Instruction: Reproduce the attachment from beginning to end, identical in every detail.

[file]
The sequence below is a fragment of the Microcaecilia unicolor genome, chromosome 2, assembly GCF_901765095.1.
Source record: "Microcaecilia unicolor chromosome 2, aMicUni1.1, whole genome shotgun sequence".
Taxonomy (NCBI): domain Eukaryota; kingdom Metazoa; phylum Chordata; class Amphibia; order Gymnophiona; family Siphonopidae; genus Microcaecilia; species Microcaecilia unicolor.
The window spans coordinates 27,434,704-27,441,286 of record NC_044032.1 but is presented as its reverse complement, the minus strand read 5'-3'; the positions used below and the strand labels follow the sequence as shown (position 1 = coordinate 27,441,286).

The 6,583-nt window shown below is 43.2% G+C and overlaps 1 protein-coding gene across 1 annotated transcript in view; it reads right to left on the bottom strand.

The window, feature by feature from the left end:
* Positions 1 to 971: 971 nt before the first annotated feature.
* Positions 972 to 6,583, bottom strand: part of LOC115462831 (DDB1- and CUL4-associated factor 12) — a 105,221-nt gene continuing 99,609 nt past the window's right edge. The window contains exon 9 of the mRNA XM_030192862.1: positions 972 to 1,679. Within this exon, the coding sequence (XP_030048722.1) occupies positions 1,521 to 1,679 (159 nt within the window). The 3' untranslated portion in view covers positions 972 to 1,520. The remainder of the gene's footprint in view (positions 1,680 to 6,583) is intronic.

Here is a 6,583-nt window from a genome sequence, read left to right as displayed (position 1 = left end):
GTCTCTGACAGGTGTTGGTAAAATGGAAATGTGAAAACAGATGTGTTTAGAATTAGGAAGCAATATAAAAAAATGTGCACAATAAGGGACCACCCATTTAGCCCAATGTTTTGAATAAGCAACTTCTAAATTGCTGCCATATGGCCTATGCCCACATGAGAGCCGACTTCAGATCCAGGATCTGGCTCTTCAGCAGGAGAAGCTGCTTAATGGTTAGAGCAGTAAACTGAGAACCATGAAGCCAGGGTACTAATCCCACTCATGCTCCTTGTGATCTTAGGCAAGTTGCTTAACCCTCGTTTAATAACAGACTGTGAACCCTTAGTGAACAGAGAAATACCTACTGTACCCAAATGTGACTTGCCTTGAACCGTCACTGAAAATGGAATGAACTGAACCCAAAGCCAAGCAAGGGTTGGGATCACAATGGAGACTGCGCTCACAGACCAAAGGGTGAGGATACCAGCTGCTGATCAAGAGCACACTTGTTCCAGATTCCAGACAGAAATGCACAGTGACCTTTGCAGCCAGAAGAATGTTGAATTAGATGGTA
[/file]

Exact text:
The sequence below is a fragment of the Microcaecilia unicolor genome, chromosome 2, assembly GCF_901765095.1.
Source record: "Microcaecilia unicolor chromosome 2, aMicUni1.1, whole genome shotgun sequence".
Taxonomy (NCBI): domain Eukaryota; kingdom Metazoa; phylum Chordata; class Amphibia; order Gymnophiona; family Siphonopidae; genus Microcaecilia; species Microcaecilia unicolor.
The window spans coordinates 27,434,704-27,441,286 of record NC_044032.1 but is presented as its reverse complement, the minus strand read 5'-3'; the positions used below and the strand labels follow the sequence as shown (position 1 = coordinate 27,441,286).

The 6,583-nt window shown below is 43.2% G+C and overlaps 1 protein-coding gene across 1 annotated transcript in view; it reads right to left on the bottom strand.

The window, feature by feature from the left end:
* Positions 1 to 971: 971 nt before the first annotated feature.
* Positions 972 to 6,583, bottom strand: part of LOC115462831 (DDB1- and CUL4-associated factor 12) — a 105,221-nt gene continuing 99,609 nt past the window's right edge. The window contains exon 9 of the mRNA XM_030192862.1: positions 972 to 1,679. Within this exon, the coding sequence (XP_030048722.1) occupies positions 1,521 to 1,679 (159 nt within the window). The 3' untranslated portion in view covers positions 972 to 1,520. The remainder of the gene's footprint in view (positions 1,680 to 6,583) is intronic.

Here is a 6,583-nt window from a genome sequence, read left to right as displayed (position 1 = left end):
GTCTCTGACAGGTGTTGGTAAAATGGAAATGTGAAAACAGATGTGTTTAGAATTAGGAAGCAATATAAAAAAATGTGCACAATAAGGGACCACCCATTTAGCCCAATGTTTTGAATAAGCAACTTCTAAATTGCTGCCATATGGCCTATGCCCACATGAGAGCCGACTTCAGATCCAGGATCTGGCTCTTCAGCAGGAGAAGCTGCTTAATGGTTAGAGCAGTAAACTGAGAACCATGAAGCCAGGGTACTAATCCCACTCATGCTCCTTGTGATCTTAGGCAAGTTGCTTAACCCTCGTTTAATAACAGACTGTGAACCCTTAGTGAACAGAGAAATACCTACTGTACCCAAATGTGACTTGCCTTGAACCGTCACTGAAAATGGAATGAACTGAACCCAAAGCCAAGCAAGGGTTGGGATCACAATGGAGACTGCGCTCACAGACCAAAGGGTGAGGATACCAGCTGCTGATCAAGAGCACACTTGTTCCAGATTCCAGACAGAAATGCACAGTGACCTTTGCAGCCAGAAGAATGTTGAATTAGATGGTA